It's a typical day in the office. Meetings are stacked back-to-back. Deadlines loom. You eat lunch at your desk while you work. Emails nag for your attention. There's little to no time for casual conversations with colleagues. Work can drain the energy and enthusiasm necessary for high performance.
There is an anecdote to these circumstances, a secret of sorts. And top consulting firm Deloitte has been leveraging it in developing its future leaders-strengths.
Strengths as a Secret to High Performance
Strengths are often assumed to define what a person is good at. This is only part of the truth. Strengths are also what energize you: It's work that lights you up when you get to do it. This work may be strategic in nature. It may be creative. It may rely on your ability to be empathetic or compassionate. Whatever your strengths might be, and you have many, strengths-based leadership can be a counter-balance to the daily grind inherent in your work.
Next generation leader at Deloitte, Jason Flegel, explains that knowing your strengths helps you think about your vulnerabilities, an essential ingredient to your learning and growth. According to Flegel, a fair amount of self-reflection is necessary to learn about your strengths. This means challenging assumptions that you may have made about your leadership and your strengths.
The Science of Strengths and High Performance
Knowing your strengths brings an awareness of where to apply your talents. According to Deloitte's Flegel, this creates an energy so strong that it gets you out of bed each morning, positioning you to feel eager to take on the day.
The logical question is, how do strengths help fight the daily grind and contribute to your high performance? This is where the Yerkes-Dodson law comes into play.
The Yerkes-Dodson law explains that our performance improves when we are mentally aroused. Doing work that aligns with strengths increases our mental arousal rate. In addition, eustress, or good stress, helps you raise your performance level. Yerkes-Dodson law finds that when we reach a certain point of stress, or mental arousal - and it's different for each of us - work feels like it flows. We lose our sense of time. Our thinking is at its best. Strengths contribute to this optimal state of high performance.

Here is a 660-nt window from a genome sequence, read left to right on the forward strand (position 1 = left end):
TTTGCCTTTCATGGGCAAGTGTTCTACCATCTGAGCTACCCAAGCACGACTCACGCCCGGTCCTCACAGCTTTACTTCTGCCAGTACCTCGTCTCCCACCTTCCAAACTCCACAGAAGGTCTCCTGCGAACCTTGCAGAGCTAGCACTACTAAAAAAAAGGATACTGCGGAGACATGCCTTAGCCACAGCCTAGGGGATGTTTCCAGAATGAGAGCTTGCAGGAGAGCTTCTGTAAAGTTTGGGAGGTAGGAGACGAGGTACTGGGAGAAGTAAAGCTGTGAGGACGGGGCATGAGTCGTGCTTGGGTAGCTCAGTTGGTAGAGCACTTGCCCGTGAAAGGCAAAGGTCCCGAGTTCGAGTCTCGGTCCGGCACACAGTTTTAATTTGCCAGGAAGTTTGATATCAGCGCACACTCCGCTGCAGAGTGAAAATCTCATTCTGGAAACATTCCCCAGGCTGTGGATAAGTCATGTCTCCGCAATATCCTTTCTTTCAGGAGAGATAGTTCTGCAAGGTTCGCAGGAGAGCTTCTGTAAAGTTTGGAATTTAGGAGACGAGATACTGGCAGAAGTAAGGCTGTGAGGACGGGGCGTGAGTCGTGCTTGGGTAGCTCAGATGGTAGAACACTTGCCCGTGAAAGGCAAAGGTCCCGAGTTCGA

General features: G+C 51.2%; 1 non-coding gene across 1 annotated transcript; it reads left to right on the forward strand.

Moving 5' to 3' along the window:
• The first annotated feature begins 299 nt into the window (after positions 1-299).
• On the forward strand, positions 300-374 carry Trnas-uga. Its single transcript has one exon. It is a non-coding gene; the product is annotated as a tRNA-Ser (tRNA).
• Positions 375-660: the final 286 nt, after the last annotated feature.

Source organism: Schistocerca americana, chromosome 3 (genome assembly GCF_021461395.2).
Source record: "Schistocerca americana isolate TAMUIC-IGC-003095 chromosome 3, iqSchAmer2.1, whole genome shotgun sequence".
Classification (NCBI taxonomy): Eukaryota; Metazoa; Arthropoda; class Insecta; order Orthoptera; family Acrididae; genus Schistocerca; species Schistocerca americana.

Strengths Are Like Super Powers
The combination of competency and being energized, strengths are your super powers. When you know them and use them, they help neutralize the negative effects of those influences that can be drainers at work.
In our recent interview, Flegel advocated that strengths "help take you to the next level and show you can carry your own weight." In a high performance environment like Deloitte, this future leader is onto something. "It's not just about hitting your numbers, it's being willing to look at yourself and grow. Your technical skills aren't enough. You have to figure out what your [career] path looks like and make it personal."
These are wise words-make it personal. Your high performance is a choice. You don't do it for someone else. High performers, like Flegel, use their strengths to rise above mediocrity and discover for themselves what would make work energizing. Going a step further, high performers look to where they can have the greatest impact and lean on their strengths to help make a difference.
While Deloitte is a major corporation, the company's use of strengths to develop its future leaders is a talent strategy all companies, from start-up to major corporations, can use.